Joanna Semel Rose (1930-2021)
New York lost a remarkable woman last month with the passing of Joanna Semel Rose.
Quilt fans are familiar with her name because her husband threw
her a spectacular 80th birthday party in 2011.
With the help of the American Folk Art Museum the Roses filled a huge space in the Park Avenue Armory with 651 red and white quilts for five days. Infinite Variety: Three Centuries of Red and White Quilts, was a gift for Joanna and everyone else. Admission was free.
The 55,000-square-foot Armory empty
She is known as a philanthropist. Blessed with a fortune she and her family generously gave to causes important to them, particularly educational opportunities for children such as the Harlem Educational Activities Fund and the National Dance Institute.
She herself was a brilliant student, graduating from Bryn Mawr summa cum laude as valedictorian.
She was Chair of the Board of The Partisan Review literary magazine and elected to the American Academy of Arts and Sciences.
You will see her name and her husband's in spaces around New York, such as the Rose Reading Room at the New York Public Library.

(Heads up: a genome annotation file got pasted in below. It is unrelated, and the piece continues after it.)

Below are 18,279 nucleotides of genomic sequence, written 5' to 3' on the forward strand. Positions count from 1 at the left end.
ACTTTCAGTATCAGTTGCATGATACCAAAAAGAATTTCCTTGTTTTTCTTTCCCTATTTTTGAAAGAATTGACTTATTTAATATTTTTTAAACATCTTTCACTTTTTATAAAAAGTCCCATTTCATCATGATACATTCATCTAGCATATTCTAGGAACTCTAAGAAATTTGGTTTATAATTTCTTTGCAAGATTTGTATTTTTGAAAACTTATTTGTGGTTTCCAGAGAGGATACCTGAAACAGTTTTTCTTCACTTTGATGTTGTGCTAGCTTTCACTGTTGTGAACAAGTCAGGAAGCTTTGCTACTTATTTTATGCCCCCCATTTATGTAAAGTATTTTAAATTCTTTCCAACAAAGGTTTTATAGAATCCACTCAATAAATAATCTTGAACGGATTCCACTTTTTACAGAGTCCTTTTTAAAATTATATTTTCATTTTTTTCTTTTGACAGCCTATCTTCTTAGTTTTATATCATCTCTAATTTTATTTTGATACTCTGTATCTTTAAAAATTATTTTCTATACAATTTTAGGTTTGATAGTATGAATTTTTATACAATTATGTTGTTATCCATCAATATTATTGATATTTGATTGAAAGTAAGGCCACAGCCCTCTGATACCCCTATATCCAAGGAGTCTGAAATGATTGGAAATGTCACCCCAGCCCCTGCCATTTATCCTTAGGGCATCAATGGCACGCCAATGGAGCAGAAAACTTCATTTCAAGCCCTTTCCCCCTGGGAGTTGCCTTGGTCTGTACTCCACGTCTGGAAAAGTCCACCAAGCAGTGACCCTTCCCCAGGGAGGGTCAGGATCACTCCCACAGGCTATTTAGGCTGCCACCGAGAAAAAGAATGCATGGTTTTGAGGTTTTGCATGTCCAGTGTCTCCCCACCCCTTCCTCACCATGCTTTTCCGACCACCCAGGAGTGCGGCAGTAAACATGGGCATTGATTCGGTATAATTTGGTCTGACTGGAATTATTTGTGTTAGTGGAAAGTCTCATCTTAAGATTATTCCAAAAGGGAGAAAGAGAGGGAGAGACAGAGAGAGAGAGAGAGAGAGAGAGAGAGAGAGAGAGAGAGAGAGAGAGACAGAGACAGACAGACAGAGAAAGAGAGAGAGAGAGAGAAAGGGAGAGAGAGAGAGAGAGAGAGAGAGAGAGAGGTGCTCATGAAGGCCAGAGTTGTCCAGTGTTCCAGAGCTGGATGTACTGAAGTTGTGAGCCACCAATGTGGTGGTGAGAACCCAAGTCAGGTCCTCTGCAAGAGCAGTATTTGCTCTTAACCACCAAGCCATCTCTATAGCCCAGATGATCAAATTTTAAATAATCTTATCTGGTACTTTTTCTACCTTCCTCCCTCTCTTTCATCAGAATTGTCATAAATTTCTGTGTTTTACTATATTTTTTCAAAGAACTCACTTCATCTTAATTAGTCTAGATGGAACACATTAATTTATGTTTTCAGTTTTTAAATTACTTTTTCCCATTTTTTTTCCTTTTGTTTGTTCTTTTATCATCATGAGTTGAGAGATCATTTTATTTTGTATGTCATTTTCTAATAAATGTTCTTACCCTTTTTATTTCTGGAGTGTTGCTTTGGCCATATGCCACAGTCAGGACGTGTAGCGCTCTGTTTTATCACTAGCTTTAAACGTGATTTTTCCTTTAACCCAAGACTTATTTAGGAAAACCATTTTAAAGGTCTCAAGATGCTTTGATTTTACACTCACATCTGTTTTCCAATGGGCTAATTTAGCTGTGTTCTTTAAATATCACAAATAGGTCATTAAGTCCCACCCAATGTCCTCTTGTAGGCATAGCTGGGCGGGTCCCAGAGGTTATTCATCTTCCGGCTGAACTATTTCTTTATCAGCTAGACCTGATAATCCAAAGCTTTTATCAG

And in spaces outside of Manhattan; an asteroid belt is named DanielJoanna after the Roses.
For fun she collected quilts (She said: Accumulated quilts---she didn't collect them.)
An enthusiastic accumulator, she also bought cookbooks, Pre-Columbian
art, oriental rugs and fashion from Christian Lacroix.
Illustration of Psalm 104 by Barbara Wolff
She commissioned modern manuscripts from Jewish texts and donated her collection of Judaica to the Morgan Library and Museum.
Red and white quilts were not her only quilt collection. A few years ago the International Quilt Museum hung a show of her quilts featuring chrome orange and yellow fabrics.
Recently she donated her quilts to the International Quilt Museum, which plans an exhibit (A selection of the quilts. They are not renting an armory) from April 1, 2022 to September 10, 2022.
Catalog of the exhibit
Inspiration for Joanna's Armory show title was found in Shakespeare’s “Antony and Cleopatra”:
Age cannot wither her, nor custom staleWhich described her perfectly.
Her infinite variety …